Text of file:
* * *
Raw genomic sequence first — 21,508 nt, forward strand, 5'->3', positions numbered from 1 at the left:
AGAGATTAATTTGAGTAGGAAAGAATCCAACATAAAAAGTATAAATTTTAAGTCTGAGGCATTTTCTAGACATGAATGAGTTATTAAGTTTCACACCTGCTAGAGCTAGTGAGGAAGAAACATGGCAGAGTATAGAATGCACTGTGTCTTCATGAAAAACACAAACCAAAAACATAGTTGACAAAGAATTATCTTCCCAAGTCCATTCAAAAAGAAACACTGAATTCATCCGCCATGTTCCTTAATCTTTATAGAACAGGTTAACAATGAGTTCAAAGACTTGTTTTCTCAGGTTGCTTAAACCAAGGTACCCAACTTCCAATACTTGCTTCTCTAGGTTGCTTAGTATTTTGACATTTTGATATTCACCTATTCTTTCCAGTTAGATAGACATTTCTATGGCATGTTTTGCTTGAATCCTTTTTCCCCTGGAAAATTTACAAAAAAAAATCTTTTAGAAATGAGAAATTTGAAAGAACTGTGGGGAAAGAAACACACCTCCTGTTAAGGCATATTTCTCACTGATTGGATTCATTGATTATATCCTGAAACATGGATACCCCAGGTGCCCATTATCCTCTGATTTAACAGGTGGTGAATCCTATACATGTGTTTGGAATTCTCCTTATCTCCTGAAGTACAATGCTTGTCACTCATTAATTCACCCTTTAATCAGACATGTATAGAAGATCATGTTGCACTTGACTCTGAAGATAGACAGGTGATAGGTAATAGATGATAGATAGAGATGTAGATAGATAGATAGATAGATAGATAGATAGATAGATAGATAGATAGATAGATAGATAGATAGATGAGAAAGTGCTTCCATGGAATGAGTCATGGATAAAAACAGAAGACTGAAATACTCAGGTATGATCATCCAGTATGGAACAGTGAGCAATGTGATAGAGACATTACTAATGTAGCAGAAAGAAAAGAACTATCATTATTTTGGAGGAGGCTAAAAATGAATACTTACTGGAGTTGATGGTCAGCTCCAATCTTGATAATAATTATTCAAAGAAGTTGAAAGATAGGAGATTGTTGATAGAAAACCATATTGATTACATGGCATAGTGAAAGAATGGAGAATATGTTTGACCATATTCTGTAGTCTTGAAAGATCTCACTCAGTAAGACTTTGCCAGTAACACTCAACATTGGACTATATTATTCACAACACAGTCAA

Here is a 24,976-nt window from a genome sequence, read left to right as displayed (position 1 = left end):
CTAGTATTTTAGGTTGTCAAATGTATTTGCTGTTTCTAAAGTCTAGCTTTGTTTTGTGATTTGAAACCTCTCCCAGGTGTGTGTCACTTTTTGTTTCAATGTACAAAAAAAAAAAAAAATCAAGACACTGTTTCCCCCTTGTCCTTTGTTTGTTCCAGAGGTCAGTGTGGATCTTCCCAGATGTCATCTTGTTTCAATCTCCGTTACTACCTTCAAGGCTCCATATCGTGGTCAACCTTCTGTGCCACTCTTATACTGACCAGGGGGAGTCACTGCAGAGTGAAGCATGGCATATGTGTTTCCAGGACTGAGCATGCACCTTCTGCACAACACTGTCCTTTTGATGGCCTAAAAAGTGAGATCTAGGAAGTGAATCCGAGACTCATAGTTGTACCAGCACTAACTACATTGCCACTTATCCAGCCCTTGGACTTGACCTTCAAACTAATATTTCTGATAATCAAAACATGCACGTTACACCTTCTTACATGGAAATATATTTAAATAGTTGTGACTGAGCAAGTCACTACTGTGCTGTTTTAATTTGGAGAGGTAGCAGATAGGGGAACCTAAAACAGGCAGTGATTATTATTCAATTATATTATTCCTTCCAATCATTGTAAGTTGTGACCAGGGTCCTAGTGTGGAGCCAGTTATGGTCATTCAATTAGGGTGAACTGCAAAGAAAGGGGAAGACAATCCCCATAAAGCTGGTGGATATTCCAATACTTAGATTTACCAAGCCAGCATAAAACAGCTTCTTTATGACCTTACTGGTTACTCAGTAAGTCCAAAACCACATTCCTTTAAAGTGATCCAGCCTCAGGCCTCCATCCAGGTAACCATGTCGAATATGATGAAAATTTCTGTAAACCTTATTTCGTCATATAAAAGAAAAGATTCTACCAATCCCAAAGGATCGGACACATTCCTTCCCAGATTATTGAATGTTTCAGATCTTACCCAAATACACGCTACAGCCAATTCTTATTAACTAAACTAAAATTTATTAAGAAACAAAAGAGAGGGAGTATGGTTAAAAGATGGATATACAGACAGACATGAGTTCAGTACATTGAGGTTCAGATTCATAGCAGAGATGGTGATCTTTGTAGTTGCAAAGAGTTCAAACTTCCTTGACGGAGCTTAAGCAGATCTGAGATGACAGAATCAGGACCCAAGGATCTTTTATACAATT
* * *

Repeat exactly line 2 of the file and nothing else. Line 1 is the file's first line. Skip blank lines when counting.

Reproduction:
AGAGATTAATTTGAGTAGGAAAGAATCCAACATAAAAAGTATAAATTTTAAGTCTGAGGCATTTTCTAGACATGAATGAGTTATTAAGTTTCACACCTGCTAGAGCTAGTGAGGAAGAAACATGGCAGAGTATAGAATGCACTGTGTCTTCATGAAAAACACAAACCAAAAACATAGTTGACAAAGAATTATCTTCCCAAGTCCATTCAAAAAGAAACACTGAATTCATCCGCCATGTTCCTTAATCTTTATAGAACAGGTTAACAATGAGTTCAAAGACTTGTTTTCTCAGGTTGCTTAAACCAAGGTACCCAACTTCCAATACTTGCTTCTCTAGGTTGCTTAGTATTTTGACATTTTGATATTCACCTATTCTTTCCAGTTAGATAGACATTTCTATGGCATGTTTTGCTTGAATCCTTTTTCCCCTGGAAAATTTACAAAAAAAAATCTTTTAGAAATGAGAAATTTGAAAGAACTGTGGGGAAAGAAACACACCTCCTGTTAAGGCATATTTCTCACTGATTGGATTCATTGATTATATCCTGAAACATGGATACCCCAGGTGCCCATTATCCTCTGATTTAACAGGTGGTGAATCCTATACATGTGTTTGGAATTCTCCTTATCTCCTGAAGTACAATGCTTGTCACTCATTAATTCACCCTTTAATCAGACATGTATAGAAGATCATGTTGCACTTGACTCTGAAGATAGACAGGTGATAGGTAATAGATGATAGATAGAGATGTAGATAGATAGATAGATAGATAGATAGATAGATAGATAGATAGATAGATAGATAGATAGATAGATGAGAAAGTGCTTCCATGGAATGAGTCATGGATAAAAACAGAAGACTGAAATACTCAGGTATGATCATCCAGTATGGAACAGTGAGCAATGTGATAGAGACATTACTAATGTAGCAGAAAGAAAAGAACTATCATTATTTTGGAGGAGGCTAAAAATGAATACTTACTGGAGTTGATGGTCAGCTCCAATCTTGATAATAATTATTCAAAGAAGTTGAAAGATAGGAGATTGTTGATAGAAAACCATATTGATTACATGGCATAGTGAAAGAATGGAGAATATGTTTGACCATATTCTGTAGTCTTGAAAGATCTCACTCAGTAAGACTTTGCCAGTAACACTCAACATTGGACTATATTATTCACAACACAGTCAA